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From William C. Page, Public Historian for the State Historical Society of Iowa:
Constructed in 1916-1917, Penn Hall was designed to house most of the departments of the college. The west wing held the Natural Sciences, the east wing the Arts and Humanities, and the central portion the administration. At the time it was built, the Society of Friends had already begun to experience a decline in membership. In short order, three other yearly meetings were set off from the Iowa Yearly Meeting. Although Penn drew many non-Quakers as students, members of the Society still made up the majority, and they also provided the bulk of the college's funds.
Designed by A. T. Simmons and influenced by the Prairie School style of architecture, the building's strong horizontal aspect dominates the campus, while the building's massive central tower acts as a focus for the entire quadrangle. Stone trim work and a low pitched roof emphasize the structure's horizontality. In contrast, the building's central entrance and two secondary entrances are framed by vertical masses, where the Prairie School influence is particularly pronounced. Protruding from the facades, the entrances feature windows set between brick columns surmounted by stone capitals, horizontal trim work, and name plaques. A large parapet capped with stone copping stands atop the central entrance, and dormer windows are situated atop the secondary entrances. The use of industrial style, metal windows is an influence of the Commercial style of architecture.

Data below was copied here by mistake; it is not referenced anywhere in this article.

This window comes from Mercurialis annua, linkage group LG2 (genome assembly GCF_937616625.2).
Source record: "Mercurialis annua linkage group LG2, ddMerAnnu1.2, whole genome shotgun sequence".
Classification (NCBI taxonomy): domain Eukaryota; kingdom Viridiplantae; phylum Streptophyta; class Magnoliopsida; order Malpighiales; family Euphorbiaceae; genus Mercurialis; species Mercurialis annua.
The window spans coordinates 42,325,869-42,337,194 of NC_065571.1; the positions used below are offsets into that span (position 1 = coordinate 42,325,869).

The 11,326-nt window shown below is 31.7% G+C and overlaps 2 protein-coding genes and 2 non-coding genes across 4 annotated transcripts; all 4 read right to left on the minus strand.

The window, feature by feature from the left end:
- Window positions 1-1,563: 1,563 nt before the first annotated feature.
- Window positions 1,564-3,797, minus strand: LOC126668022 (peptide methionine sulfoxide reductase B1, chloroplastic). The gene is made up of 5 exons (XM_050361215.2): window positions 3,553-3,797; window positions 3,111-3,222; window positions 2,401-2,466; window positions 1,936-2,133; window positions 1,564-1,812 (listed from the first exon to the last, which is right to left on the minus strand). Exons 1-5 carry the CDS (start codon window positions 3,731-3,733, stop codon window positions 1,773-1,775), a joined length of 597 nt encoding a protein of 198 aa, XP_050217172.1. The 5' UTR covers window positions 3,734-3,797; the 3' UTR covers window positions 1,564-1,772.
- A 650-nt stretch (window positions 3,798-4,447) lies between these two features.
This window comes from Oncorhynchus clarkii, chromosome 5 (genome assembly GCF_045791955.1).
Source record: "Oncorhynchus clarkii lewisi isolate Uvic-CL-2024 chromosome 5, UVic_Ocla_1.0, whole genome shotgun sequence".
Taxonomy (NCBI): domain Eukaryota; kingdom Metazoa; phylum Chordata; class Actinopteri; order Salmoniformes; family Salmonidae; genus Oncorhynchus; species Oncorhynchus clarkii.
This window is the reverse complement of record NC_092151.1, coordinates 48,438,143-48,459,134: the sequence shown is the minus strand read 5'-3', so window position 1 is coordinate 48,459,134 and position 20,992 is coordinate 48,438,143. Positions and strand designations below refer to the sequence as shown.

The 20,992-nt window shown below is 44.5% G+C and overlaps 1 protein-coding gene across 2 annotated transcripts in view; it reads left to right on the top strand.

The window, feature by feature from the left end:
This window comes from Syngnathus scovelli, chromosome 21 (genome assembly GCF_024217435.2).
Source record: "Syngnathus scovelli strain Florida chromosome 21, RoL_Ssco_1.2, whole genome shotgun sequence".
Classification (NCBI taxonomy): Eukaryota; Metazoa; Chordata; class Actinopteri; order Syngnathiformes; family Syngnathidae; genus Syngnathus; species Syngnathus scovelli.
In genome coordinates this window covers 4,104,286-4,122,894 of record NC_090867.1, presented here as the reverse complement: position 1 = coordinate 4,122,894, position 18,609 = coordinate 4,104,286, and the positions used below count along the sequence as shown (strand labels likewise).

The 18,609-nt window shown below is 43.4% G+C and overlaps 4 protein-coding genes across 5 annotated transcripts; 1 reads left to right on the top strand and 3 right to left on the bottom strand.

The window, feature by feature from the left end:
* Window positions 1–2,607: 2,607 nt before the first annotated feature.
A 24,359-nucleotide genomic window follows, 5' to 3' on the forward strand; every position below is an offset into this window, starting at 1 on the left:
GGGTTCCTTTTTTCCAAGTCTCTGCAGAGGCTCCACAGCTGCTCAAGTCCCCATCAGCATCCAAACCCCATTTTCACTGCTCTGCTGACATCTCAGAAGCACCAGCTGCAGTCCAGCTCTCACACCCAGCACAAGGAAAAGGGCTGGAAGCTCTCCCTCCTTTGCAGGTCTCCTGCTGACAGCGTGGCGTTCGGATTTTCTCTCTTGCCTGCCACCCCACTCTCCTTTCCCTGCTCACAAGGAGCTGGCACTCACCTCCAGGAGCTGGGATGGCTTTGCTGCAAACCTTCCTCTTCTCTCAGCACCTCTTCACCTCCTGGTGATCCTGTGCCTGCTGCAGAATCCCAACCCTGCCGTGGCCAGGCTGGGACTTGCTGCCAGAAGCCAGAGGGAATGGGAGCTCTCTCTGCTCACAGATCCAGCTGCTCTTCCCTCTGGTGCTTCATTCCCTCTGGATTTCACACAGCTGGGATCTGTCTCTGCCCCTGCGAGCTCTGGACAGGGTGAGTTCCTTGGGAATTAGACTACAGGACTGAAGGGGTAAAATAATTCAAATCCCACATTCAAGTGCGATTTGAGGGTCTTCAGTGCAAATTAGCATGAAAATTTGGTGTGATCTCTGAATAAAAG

The central tower of Penn Hall is particularly significant. It calls attention to Simmons' fascination with projecting entrances and the use of high parapets to accent them. It conveys a tower-like effect to the composition, which is further emphasized by the insertion of the plaque reading "Penn." The effect of the contrast between the dark red brick and the stone trim work is particularly notable in the central entrance. This first floor is built entirely of stone, flanked by stone bulwarks. These elements are accented by stone posts, whose design is influenced by Japanese taste.
Penn Hall illustrates the importance of education to Friends and the historical linkages among the Quaker Colleges. In addition, it is significant historically because it calls attention to the changing patterns of Quaker settlement in Iowa. Finally, it is significant for the attention it calls to the continuing financial pressures on Penn College and to the College's reliance on support from the members of the Oskaloosa community.
Page, William C., and Joanne R. Walroth. Penn College Historic District. National Register of Historic Places designation report. Washington, DC: U.S. Department of the Interior/National Park Service,National Register report, 1996.